Ticks are easily diagnosed on sight. The diseases they carry are more difficult to diagnose and may require blood tests for identification. Often, tick-borne diseases are diagnosed based on the known presence of a tick and subsequent symptoms of fever, lethargy, and generalized pain.
In some areas, ticks are very common. If your cat goes outside, it's helpful to keep essential tick-removal supplies on hand, including sharp-nosed tweezers, a small jar of rubbing alcohol, and a disinfectant. To minimize any chance of hurting your pet (or getting scratched yourself), ask a partner to help with restraint.
Once you have your supplies and helper in place, follow these steps:
- Use your fingers to part the hair and expose the tick as much as possible. Using the tweezers, grasp the tick where it enters the skin. Do not grab the tick by the body; if you do, you can break the tick in half, leaving its head embedded in the skin, where it can still transmit disease.
- Pull the tweezers steadily and firmly outward, without twisting or jerking. A smooth upward motion will ensure the tick comes out whole, without breaking apart.
- Place the tick in the jar of alcohol to kill it.
- Swab the cat's skin around the bite wound with a disinfectant such as rubbing alcohol or iodine.
- Wash your hands well with soap and water.
If Lyme disease or other ailments are prevalent in the area, do not throw the tick away or flush it down a drain. Instead, take the tick in a secured container to your veterinarian for testing and identification.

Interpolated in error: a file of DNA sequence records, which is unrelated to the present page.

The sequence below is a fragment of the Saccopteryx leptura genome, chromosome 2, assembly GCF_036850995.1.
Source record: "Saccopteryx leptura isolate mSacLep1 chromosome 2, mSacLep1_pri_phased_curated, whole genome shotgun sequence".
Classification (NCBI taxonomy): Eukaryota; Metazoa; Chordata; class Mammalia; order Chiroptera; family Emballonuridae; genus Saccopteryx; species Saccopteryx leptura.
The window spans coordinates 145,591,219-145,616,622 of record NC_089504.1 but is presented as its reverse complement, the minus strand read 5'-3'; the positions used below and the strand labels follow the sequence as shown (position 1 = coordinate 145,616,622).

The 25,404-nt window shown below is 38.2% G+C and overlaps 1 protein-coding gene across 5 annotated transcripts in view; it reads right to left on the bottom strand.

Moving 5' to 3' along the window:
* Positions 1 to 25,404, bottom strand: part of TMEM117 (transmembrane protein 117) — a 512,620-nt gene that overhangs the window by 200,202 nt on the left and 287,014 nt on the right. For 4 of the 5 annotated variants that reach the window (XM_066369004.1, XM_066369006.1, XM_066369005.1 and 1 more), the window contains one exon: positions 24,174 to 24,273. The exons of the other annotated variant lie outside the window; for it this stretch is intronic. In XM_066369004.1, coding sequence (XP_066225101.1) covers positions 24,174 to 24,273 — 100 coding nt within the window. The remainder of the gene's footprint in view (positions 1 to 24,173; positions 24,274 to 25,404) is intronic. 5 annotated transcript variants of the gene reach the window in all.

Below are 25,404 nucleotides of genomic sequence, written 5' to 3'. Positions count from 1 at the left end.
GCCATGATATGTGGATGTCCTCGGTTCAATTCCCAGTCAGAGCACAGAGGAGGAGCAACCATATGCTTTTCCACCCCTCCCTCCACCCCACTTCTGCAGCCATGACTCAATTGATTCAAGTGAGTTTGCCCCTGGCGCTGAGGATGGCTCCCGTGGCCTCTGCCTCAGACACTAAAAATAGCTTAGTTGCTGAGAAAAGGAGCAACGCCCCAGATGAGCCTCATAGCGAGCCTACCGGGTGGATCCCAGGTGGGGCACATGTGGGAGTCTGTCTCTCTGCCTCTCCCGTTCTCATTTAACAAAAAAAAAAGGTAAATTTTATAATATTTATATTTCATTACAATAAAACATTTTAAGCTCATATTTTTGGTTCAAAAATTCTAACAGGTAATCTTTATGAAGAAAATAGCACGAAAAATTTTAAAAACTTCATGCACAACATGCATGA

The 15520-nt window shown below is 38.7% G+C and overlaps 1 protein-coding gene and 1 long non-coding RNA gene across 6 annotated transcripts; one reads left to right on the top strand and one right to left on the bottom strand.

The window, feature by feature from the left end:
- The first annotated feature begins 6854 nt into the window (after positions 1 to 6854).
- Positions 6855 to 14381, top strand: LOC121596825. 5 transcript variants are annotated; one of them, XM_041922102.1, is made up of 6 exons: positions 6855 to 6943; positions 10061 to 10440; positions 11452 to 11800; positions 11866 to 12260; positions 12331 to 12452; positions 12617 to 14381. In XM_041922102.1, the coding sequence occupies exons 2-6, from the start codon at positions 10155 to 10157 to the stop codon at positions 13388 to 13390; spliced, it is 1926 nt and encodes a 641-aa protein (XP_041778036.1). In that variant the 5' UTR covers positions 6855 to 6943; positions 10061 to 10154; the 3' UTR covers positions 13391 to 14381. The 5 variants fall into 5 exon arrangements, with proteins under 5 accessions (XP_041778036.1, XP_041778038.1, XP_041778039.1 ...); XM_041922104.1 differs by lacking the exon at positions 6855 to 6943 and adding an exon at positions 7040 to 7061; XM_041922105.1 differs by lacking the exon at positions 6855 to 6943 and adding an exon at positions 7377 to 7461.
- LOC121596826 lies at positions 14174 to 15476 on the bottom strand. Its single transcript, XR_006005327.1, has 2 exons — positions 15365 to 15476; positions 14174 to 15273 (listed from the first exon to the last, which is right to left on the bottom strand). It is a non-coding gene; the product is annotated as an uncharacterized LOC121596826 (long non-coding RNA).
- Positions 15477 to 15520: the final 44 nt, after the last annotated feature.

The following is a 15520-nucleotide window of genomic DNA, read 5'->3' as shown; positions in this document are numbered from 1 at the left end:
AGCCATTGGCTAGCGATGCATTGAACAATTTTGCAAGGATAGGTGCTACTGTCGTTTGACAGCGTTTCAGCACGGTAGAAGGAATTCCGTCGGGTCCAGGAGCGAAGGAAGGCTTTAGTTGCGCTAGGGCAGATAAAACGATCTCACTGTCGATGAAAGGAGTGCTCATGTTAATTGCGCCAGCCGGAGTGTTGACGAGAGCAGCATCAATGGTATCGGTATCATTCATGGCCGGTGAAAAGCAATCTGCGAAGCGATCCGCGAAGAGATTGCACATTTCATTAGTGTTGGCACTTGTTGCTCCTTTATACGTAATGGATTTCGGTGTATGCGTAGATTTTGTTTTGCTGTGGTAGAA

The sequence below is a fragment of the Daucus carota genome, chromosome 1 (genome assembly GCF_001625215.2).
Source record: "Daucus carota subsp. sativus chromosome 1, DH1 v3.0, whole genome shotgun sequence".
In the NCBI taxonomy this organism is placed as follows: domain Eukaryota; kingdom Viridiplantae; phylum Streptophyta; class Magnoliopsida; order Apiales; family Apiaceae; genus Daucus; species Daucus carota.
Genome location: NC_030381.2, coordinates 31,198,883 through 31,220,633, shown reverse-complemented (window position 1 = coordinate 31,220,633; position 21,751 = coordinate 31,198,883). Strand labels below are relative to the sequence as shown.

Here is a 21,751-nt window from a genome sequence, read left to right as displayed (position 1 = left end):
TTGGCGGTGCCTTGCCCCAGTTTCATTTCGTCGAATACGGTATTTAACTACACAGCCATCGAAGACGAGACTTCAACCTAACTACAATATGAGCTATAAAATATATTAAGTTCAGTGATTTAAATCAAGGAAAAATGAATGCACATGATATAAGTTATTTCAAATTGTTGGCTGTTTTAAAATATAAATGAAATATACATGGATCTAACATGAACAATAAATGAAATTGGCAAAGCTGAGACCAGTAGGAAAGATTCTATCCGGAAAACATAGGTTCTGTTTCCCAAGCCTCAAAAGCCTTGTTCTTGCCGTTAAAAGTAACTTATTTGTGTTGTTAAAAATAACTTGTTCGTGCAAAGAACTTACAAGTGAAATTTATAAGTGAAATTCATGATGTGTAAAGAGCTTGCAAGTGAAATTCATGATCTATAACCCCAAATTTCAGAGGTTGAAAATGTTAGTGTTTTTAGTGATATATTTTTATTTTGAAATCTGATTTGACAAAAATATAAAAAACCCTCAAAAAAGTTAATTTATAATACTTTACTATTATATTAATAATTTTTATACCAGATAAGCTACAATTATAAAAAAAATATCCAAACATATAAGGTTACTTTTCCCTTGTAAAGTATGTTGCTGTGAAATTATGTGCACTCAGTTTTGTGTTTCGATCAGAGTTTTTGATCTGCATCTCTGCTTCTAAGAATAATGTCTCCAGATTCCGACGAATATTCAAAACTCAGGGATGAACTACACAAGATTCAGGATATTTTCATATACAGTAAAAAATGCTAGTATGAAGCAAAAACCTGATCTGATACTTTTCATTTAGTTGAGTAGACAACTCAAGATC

After removing the tick and treating the affected area, monitor your cat's behavior, appetite, and skin for a few weeks.
If your cat is lethargic, loses its appetite, or develops welts or rashes near the tick bite, it may have contracted a disease from the tick and will require medical attention right away. Monitoring its condition and getting it to the vet as soon as possible can help minimize the impact of any illness.
Prognosis for Cats with Ticks
If a tick is removed within 48 hours of attachment, the risk of disease transmission is small, and the cat will suffer little more than an itchy bite, which should heal within a couple of weeks. Cats that contract a tick-borne disease may feel ill for much longer, even with proper treatment, and some will die despite treatment (particularly in cases of cytauxzoonosis).
How to Prevent Ticks
There are several good ways to prevent ticks on cats. The first is simply to keep your cat indoors; while this is not foolproof, it dramatically reduces the likelihood of ticks. There are also several preventive treatments available:
- "Spot-on" treatments such as Advantage or Frontline
- Tick collars
- Tick and flea shampoos and powders
- Tick dips
While all of these preventatives can be effective, none is guaranteed, and any chemical treatment carries risks of side effects. It's particularly important to be vigilant, particularly if your cat spends a lot of time outdoors.
Are Ticks Contagious to Other Animals or People?
While ticks aren't contagious, they can migrate from a cat to other species. If a cat brings ticks indoors, they may fall off after feeding, remain in the house, and attach to another pet or human when ready to feed again.